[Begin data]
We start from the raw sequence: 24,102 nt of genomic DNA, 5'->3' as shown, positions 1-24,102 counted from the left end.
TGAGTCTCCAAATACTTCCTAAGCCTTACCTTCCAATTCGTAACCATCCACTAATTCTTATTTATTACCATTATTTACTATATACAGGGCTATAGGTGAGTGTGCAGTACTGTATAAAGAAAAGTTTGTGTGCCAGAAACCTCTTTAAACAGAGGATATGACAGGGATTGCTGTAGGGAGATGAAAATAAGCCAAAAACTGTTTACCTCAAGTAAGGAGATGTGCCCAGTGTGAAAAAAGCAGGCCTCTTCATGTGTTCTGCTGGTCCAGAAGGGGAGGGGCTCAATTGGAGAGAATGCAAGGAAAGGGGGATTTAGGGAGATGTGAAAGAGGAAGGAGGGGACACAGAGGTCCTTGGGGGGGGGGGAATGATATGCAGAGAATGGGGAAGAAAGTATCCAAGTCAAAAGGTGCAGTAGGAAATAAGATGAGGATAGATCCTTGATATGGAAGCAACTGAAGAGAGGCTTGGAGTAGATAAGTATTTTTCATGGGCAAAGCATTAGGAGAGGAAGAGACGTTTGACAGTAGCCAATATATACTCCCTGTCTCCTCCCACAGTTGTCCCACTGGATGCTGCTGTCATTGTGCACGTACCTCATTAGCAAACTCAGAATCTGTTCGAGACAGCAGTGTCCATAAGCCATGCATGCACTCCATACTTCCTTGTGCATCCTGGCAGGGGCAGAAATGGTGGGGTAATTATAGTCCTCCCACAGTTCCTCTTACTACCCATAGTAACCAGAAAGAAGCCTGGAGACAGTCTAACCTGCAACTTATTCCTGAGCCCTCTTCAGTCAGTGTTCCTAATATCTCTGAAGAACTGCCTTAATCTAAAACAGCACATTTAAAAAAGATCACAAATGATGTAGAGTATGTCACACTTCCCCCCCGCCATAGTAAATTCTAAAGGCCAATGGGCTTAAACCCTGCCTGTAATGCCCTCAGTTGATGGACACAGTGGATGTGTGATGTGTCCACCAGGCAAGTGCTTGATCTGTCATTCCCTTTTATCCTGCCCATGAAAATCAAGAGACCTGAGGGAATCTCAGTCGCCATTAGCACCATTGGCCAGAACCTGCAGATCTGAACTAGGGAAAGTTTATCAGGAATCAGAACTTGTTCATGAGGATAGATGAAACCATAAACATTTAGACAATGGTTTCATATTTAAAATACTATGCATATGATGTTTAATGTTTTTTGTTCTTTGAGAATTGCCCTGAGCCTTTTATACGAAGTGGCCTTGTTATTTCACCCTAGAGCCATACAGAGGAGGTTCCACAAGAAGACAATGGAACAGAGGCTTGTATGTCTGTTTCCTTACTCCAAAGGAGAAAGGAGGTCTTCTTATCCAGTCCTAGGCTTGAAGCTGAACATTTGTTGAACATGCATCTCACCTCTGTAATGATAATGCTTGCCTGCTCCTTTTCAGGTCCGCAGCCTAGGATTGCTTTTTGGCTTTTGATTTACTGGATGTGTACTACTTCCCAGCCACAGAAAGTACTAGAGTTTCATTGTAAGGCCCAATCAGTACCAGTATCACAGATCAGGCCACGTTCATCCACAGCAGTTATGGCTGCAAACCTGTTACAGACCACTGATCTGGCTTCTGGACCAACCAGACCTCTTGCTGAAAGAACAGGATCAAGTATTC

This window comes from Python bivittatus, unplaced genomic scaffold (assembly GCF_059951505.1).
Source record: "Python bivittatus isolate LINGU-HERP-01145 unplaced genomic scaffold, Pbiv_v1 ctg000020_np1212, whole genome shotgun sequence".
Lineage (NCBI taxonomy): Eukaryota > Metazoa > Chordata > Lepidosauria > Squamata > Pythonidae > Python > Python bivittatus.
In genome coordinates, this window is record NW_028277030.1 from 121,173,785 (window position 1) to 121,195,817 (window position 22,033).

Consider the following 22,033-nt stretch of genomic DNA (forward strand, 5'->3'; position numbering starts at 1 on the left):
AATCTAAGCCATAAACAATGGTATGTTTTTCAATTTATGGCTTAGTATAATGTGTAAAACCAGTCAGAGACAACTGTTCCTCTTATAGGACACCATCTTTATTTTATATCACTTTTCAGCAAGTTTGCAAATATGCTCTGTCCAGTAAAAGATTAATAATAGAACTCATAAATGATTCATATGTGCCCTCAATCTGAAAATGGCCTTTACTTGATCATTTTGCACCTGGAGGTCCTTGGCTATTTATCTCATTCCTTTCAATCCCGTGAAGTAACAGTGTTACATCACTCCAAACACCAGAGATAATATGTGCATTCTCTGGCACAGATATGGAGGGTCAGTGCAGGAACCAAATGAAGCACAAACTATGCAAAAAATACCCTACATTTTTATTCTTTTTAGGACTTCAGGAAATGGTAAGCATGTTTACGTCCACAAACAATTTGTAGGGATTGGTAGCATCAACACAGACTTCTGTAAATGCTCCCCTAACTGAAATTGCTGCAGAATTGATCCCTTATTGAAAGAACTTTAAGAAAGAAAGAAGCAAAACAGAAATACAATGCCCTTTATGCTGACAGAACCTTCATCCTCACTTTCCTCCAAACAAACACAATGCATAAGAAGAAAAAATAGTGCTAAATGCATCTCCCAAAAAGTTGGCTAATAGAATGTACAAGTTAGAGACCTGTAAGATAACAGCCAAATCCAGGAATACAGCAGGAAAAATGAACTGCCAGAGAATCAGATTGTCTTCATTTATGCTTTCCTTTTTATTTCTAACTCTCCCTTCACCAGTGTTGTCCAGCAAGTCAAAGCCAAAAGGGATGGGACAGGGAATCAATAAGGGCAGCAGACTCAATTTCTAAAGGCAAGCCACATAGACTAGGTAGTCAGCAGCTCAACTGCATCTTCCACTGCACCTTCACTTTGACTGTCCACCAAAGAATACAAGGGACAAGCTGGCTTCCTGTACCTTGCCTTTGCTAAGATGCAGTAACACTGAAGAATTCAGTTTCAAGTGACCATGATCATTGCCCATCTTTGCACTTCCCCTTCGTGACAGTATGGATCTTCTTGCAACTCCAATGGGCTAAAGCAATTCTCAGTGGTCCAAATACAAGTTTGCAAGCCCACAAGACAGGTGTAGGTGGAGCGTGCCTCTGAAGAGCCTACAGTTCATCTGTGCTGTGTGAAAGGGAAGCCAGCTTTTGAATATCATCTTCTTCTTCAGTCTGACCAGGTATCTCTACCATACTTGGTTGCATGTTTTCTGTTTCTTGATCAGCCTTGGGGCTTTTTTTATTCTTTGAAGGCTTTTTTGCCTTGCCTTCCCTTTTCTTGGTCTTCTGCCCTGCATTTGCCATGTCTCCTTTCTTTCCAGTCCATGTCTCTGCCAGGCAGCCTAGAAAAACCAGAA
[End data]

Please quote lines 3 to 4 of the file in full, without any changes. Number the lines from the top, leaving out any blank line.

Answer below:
This window comes from Python bivittatus, unplaced genomic scaffold (assembly GCF_059951505.1).
Source record: "Python bivittatus isolate LINGU-HERP-01145 unplaced genomic scaffold, Pbiv_v1 ctg000020_np1212, whole genome shotgun sequence".